Meg Elison: I have an unstoppable dresslust and a real problem buying red dresses in particular. I didn’t have to research—I just thought about the wedding dresses I’ve seen at thrift stores and reclamation centers (they all feel cursed) and the fabrics, cuts, and styles I’ve browsed in my many hours of shopping. My own wedding dress was designed and made by my sister-in-law: a pleated sheath dress of white bridal satin with a wide square neckline, worn under a frock dress of apple-red bridal satin and laced up the front through gold grommets. Slit bell sleeves and waist were trimmed with tiny red roses embedded in lace and my veil was white chiffon. If I had it to do over again, I’d always get married in red. I love that dress. These days, I’m feeling a floor-length red velvet with a train, scoop neck with long sleeves and a cape. I’m a sweetheart with the unshakeable aesthetics of a villain.

Uncanny Magazine: What do you hope readers will take away from this story?

Meg Elison: What every writer hopes for: compassion and empathy. I hope folks remember that every bit of labor you receive from another person is made of their hopes and pains and the terrible things they had to sacrifice to be who they are and get to where they wanted to be. I want everyone to look over hand-stitched hems and scars the same way: with love and understanding for someone who’s not like you but has felt what you feel. Surely a short story about drag magic can do that, right?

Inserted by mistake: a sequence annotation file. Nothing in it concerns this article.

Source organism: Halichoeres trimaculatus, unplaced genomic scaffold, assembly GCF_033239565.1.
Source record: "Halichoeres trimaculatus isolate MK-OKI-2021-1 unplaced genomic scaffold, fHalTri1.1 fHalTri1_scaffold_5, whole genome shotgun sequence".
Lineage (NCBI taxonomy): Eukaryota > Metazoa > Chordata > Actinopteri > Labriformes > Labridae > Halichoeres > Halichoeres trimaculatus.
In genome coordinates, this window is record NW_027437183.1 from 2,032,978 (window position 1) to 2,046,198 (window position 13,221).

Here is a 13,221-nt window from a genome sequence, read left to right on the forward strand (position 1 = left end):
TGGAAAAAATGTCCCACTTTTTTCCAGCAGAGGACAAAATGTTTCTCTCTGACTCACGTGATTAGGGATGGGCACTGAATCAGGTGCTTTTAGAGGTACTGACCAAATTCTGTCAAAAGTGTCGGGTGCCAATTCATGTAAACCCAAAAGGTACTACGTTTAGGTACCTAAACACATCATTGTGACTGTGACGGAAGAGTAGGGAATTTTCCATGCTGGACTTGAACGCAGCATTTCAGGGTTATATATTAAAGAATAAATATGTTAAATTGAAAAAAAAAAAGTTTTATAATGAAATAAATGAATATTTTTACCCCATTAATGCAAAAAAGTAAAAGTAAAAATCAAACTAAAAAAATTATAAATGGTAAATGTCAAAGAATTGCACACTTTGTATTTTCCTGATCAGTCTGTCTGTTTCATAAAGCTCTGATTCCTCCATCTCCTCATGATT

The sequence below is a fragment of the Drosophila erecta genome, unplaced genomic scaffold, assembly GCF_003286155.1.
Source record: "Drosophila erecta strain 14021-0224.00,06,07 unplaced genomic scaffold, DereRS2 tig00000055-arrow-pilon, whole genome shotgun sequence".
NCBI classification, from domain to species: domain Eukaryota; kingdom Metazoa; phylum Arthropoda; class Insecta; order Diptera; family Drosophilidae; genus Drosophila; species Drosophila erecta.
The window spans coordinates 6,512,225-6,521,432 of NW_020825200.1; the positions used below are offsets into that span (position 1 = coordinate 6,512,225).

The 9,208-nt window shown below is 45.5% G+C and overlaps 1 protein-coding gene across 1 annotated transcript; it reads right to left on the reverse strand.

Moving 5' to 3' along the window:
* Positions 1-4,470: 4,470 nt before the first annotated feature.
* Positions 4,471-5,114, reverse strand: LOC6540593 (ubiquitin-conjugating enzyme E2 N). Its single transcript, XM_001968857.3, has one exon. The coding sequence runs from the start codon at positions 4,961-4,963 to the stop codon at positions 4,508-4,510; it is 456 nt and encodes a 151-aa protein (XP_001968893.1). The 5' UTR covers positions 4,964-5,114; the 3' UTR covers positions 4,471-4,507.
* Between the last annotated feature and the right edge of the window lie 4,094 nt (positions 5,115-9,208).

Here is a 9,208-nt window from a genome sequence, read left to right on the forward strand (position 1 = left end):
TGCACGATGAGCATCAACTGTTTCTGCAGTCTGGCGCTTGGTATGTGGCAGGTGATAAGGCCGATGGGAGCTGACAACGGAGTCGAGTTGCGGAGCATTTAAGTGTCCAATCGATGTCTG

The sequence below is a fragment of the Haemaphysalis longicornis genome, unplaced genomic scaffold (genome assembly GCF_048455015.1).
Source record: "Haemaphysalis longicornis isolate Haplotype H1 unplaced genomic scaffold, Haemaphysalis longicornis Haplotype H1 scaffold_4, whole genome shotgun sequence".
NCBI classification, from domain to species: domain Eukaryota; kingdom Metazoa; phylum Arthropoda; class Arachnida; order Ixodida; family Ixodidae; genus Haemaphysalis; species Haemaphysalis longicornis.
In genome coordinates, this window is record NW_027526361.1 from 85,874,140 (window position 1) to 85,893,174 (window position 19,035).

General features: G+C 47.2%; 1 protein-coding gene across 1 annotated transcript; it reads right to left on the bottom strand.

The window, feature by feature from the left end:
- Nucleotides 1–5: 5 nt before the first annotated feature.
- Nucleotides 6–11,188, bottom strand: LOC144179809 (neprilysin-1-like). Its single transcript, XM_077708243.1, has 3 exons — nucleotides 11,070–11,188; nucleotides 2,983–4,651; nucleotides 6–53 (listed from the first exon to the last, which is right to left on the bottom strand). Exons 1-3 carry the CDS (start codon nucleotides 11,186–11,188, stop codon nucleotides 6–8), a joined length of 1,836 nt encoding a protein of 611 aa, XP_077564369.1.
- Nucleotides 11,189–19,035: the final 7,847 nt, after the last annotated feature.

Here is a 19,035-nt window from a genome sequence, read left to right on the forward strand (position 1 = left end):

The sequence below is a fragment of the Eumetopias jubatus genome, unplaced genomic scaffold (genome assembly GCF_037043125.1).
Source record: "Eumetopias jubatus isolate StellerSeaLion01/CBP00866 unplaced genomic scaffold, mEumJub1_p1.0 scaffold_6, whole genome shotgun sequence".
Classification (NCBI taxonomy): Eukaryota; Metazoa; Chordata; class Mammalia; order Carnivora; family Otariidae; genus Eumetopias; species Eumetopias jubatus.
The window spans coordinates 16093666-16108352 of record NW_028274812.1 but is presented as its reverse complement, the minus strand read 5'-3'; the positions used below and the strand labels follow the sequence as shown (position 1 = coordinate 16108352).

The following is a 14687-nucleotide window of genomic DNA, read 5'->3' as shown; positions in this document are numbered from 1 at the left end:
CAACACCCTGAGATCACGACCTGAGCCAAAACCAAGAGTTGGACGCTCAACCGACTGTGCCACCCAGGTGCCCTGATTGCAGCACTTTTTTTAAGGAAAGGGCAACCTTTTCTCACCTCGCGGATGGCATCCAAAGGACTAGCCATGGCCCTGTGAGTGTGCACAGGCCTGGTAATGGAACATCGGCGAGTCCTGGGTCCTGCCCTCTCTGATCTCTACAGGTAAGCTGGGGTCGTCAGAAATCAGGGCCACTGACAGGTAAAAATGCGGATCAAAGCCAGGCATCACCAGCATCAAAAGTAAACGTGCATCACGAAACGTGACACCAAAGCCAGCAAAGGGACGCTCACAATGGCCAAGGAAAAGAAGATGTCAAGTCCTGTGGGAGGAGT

Uncanny Magazine: I love the description of wedding dresses as white elephants—costly possessions that are difficult to get rid of. But the context that people are most familiar with for white elephants is as gifts—what is the most interesting white elephant gift you have either given or received?

Meg Elison: I once received a criminally ugly statue, too big for any living room not occupied by the Pope. My friends and I passed it around—it was not identifiably figurative. It showed up every couple of years painted pink, covered in googly eyes, glittered, scratch and sniff. I think someone finally made a backyard shrine out of it. I hope it’s doing well out there.

Uncanny Magazine: What’s next for you?

Meg Elison: My short story collection, Big Girl, was just published in May by PM Press. PM is a local independent publisher that’s fighting for existence right now in the wake of the pandemic, so please buy it from them and keep hope alive. Also, my first young adult novel, Find Layla, comes out from Skyscape in September. It’s terribly personal and I feel naked when I think about it. So, buy my shame!

Uncanny Magazine: Thank you for sharing your thoughts with us!

Caroline M. Yoachim

Caroline M. Yoachim is the author of the 2017 Hugo and Nebula finalist short story “Carnival Nine.” Her fiction has appeared in Lightspeed, Beneath Ceaseless Skies, Uncanny, Fantasy & Science Fiction, Clarkesworld, and Asimov’s, among other places. Her debut short story collection, Seven Wonders of a Once and Future World & Other Stories, came out with Fairwood Press in 2016. For more about Caroline, check out her website at carolineyoachim.com.